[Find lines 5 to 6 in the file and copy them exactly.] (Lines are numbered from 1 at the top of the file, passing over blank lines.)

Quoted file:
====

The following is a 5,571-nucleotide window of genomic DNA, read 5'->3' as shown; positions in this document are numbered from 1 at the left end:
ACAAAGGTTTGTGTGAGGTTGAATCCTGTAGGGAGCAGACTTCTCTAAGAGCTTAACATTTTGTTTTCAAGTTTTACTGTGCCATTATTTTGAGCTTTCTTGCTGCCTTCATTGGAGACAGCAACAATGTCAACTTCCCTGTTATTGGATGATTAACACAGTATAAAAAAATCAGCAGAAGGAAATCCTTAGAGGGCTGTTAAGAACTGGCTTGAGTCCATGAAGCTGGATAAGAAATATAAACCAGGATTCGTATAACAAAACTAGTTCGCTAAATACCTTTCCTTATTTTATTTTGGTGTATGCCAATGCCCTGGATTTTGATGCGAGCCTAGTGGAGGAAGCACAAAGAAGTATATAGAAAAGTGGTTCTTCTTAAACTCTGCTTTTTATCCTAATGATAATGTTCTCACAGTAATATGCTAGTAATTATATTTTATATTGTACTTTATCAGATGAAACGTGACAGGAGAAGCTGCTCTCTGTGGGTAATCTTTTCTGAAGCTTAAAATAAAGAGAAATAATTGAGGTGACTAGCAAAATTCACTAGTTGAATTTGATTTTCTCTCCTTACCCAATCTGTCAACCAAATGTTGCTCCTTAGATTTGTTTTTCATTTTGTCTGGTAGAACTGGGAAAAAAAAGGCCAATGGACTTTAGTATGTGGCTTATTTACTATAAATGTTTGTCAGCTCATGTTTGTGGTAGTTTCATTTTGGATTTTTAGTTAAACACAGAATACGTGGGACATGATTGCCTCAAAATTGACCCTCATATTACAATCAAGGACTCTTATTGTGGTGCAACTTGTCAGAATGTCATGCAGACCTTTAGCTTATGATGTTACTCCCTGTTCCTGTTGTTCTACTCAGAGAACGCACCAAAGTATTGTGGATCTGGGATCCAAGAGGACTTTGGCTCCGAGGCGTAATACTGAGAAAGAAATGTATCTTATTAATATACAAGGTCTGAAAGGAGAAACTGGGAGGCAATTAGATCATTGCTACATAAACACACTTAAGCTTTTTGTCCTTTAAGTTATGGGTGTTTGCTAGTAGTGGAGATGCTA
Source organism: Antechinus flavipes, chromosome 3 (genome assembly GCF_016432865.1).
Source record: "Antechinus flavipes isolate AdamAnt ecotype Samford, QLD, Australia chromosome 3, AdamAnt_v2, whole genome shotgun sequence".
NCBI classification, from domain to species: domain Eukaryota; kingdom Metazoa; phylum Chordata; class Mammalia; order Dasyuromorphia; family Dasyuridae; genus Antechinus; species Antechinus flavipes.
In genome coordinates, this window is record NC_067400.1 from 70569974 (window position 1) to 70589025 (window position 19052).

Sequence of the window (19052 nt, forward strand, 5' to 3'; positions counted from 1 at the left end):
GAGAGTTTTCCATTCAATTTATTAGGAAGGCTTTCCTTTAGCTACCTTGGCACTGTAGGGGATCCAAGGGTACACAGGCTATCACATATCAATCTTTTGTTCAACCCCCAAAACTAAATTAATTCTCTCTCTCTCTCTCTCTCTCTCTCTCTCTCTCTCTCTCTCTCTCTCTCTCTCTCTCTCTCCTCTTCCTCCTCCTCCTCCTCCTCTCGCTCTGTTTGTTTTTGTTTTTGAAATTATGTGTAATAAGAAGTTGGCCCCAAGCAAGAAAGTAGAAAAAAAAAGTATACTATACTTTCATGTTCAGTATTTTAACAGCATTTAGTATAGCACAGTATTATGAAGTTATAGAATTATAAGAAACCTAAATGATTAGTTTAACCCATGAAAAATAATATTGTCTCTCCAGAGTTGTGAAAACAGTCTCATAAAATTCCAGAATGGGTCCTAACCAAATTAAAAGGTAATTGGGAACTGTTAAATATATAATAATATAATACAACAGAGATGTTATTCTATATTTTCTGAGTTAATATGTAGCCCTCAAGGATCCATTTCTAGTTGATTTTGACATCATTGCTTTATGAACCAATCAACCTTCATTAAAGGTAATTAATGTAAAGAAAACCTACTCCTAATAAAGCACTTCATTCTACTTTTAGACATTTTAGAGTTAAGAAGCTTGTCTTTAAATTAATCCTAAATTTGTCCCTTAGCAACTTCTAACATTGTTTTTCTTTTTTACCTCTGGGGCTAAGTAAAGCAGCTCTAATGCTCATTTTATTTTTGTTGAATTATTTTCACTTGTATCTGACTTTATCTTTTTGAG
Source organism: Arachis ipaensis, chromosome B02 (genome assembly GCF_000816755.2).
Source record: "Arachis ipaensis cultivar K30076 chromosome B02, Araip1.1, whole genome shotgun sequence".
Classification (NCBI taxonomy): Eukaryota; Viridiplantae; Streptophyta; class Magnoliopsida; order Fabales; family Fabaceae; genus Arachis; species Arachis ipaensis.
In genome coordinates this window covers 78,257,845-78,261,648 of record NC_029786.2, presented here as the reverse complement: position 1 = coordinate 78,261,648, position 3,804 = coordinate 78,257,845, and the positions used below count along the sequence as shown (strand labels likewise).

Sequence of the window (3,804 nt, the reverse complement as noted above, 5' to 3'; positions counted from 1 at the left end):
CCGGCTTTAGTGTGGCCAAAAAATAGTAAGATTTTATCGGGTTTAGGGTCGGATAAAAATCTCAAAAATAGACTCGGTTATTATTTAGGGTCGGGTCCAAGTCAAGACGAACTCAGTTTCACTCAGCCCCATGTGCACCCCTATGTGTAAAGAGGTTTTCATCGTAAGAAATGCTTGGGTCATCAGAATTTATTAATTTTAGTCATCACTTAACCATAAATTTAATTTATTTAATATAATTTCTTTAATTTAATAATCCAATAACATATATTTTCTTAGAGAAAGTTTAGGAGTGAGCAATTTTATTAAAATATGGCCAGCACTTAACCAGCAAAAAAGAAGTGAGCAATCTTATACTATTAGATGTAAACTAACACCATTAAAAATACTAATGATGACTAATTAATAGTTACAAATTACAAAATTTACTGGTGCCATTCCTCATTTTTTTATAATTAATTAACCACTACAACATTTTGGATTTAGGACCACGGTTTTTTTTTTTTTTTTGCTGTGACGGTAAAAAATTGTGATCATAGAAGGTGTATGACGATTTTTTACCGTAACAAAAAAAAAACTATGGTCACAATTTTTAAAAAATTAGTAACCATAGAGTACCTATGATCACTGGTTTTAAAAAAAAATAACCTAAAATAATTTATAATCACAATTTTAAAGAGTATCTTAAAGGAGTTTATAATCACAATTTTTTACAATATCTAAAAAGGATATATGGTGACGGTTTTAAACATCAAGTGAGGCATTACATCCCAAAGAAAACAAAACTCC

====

NCBI classification, from domain to species: domain Eukaryota; kingdom Metazoa; phylum Chordata; class Mammalia; order Dasyuromorphia; family Dasyuridae; genus Antechinus; species Antechinus flavipes.
In genome coordinates, this window is record NC_067400.1 from 70569974 (window position 1) to 70589025 (window position 19052).